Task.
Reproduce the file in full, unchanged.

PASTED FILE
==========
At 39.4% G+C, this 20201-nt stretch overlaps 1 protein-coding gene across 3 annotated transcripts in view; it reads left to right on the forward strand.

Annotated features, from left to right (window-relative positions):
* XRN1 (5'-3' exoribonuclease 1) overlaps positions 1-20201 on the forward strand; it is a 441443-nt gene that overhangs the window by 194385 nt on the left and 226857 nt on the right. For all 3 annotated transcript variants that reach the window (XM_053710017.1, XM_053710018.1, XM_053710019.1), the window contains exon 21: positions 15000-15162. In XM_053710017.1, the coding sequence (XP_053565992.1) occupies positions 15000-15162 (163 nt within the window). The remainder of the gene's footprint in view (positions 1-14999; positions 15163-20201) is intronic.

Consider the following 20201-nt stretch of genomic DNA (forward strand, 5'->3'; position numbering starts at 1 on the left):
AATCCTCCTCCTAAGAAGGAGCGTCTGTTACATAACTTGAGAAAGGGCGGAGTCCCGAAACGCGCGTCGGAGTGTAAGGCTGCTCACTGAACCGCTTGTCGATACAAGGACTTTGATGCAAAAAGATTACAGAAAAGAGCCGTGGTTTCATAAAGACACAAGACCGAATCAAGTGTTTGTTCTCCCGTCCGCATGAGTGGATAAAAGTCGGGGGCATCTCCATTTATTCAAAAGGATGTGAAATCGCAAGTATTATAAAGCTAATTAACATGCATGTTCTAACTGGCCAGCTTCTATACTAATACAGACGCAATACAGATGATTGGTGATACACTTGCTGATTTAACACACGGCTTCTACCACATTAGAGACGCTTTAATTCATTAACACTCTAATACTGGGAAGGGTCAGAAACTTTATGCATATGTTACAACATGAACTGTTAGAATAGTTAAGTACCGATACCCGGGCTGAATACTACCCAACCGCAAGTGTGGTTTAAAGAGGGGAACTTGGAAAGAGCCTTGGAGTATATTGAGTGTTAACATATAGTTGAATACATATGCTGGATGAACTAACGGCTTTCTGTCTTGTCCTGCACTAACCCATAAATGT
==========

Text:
At 39.4% G+C, this 20201-nt stretch overlaps 1 protein-coding gene across 3 annotated transcripts in view; it reads left to right on the forward strand.

Annotated features, from left to right (window-relative positions):
* XRN1 (5'-3' exoribonuclease 1) overlaps positions 1-20201 on the forward strand; it is a 441443-nt gene that overhangs the window by 194385 nt on the left and 226857 nt on the right. For all 3 annotated transcript variants that reach the window (XM_053710017.1, XM_053710018.1, XM_053710019.1), the window contains exon 21: positions 15000-15162. In XM_053710017.1, the coding sequence (XP_053565992.1) occupies positions 15000-15162 (163 nt within the window). The remainder of the gene's footprint in view (positions 1-14999; positions 15163-20201) is intronic.

Consider the following 20201-nt stretch of genomic DNA (forward strand, 5'->3'; position numbering starts at 1 on the left):
AATCCTCCTCCTAAGAAGGAGCGTCTGTTACATAACTTGAGAAAGGGCGGAGTCCCGAAACGCGCGTCGGAGTGTAAGGCTGCTCACTGAACCGCTTGTCGATACAAGGACTTTGATGCAAAAAGATTACAGAAAAGAGCCGTGGTTTCATAAAGACACAAGACCGAATCAAGTGTTTGTTCTCCCGTCCGCATGAGTGGATAAAAGTCGGGGGCATCTCCATTTATTCAAAAGGATGTGAAATCGCAAGTATTATAAAGCTAATTAACATGCATGTTCTAACTGGCCAGCTTCTATACTAATACAGACGCAATACAGATGATTGGTGATACACTTGCTGATTTAACACACGGCTTCTACCACATTAGAGACGCTTTAATTCATTAACACTCTAATACTGGGAAGGGTCAGAAACTTTATGCATATGTTACAACATGAACTGTTAGAATAGTTAAGTACCGATACCCGGGCTGAATACTACCCAACCGCAAGTGTGGTTTAAAGAGGGGAACTTGGAAAGAGCCTTGGAGTATATTGAGTGTTAACATATAGTTGAATACATATGCTGGATGAACTAACGGCTTTCTGTCTTGTCCTGCACTAACCCATAAATGT